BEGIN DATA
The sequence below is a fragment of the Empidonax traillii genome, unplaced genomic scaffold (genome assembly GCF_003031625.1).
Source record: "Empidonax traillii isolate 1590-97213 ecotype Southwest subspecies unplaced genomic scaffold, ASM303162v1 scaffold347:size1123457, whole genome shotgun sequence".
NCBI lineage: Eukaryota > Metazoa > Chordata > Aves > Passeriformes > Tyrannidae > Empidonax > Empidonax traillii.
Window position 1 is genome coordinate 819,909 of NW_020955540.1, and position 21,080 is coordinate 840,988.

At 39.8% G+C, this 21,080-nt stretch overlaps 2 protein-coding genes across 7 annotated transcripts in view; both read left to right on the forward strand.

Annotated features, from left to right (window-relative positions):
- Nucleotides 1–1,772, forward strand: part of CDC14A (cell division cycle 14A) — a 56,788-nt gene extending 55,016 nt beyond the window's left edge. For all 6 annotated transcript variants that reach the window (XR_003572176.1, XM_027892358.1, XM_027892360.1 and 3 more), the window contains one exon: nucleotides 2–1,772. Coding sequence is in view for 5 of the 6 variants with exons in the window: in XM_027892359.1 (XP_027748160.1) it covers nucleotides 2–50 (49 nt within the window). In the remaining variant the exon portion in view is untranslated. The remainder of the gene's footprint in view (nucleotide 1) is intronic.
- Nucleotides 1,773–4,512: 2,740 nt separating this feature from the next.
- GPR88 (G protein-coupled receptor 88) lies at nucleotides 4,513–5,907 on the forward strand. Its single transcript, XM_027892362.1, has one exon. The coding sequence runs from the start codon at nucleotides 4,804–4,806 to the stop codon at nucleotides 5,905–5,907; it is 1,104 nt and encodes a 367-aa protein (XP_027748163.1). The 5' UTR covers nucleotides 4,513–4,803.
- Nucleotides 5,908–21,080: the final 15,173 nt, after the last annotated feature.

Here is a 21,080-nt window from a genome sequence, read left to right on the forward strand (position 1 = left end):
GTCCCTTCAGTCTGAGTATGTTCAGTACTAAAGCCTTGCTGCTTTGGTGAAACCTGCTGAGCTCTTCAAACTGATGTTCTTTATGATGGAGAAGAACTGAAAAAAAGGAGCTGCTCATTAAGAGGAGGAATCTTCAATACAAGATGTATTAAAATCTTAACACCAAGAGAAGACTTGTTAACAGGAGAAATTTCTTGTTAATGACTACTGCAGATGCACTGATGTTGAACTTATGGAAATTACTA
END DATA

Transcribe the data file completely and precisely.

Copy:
The sequence below is a fragment of the Empidonax traillii genome, unplaced genomic scaffold (genome assembly GCF_003031625.1).
Source record: "Empidonax traillii isolate 1590-97213 ecotype Southwest subspecies unplaced genomic scaffold, ASM303162v1 scaffold347:size1123457, whole genome shotgun sequence".
NCBI lineage: Eukaryota > Metazoa > Chordata > Aves > Passeriformes > Tyrannidae > Empidonax > Empidonax traillii.
Window position 1 is genome coordinate 819,909 of NW_020955540.1, and position 21,080 is coordinate 840,988.

At 39.8% G+C, this 21,080-nt stretch overlaps 2 protein-coding genes across 7 annotated transcripts in view; both read left to right on the forward strand.

Annotated features, from left to right (window-relative positions):
- Nucleotides 1–1,772, forward strand: part of CDC14A (cell division cycle 14A) — a 56,788-nt gene extending 55,016 nt beyond the window's left edge. For all 6 annotated transcript variants that reach the window (XR_003572176.1, XM_027892358.1, XM_027892360.1 and 3 more), the window contains one exon: nucleotides 2–1,772. Coding sequence is in view for 5 of the 6 variants with exons in the window: in XM_027892359.1 (XP_027748160.1) it covers nucleotides 2–50 (49 nt within the window). In the remaining variant the exon portion in view is untranslated. The remainder of the gene's footprint in view (nucleotide 1) is intronic.
- Nucleotides 1,773–4,512: 2,740 nt separating this feature from the next.
- GPR88 (G protein-coupled receptor 88) lies at nucleotides 4,513–5,907 on the forward strand. Its single transcript, XM_027892362.1, has one exon. The coding sequence runs from the start codon at nucleotides 4,804–4,806 to the stop codon at nucleotides 5,905–5,907; it is 1,104 nt and encodes a 367-aa protein (XP_027748163.1). The 5' UTR covers nucleotides 4,513–4,803.
- Nucleotides 5,908–21,080: the final 15,173 nt, after the last annotated feature.

Here is a 21,080-nt window from a genome sequence, read left to right on the forward strand (position 1 = left end):
GTCCCTTCAGTCTGAGTATGTTCAGTACTAAAGCCTTGCTGCTTTGGTGAAACCTGCTGAGCTCTTCAAACTGATGTTCTTTATGATGGAGAAGAACTGAAAAAAAGGAGCTGCTCATTAAGAGGAGGAATCTTCAATACAAGATGTATTAAAATCTTAACACCAAGAGAAGACTTGTTAACAGGAGAAATTTCTTGTTAATGACTACTGCAGATGCACTGATGTTGAACTTATGGAAATTACTA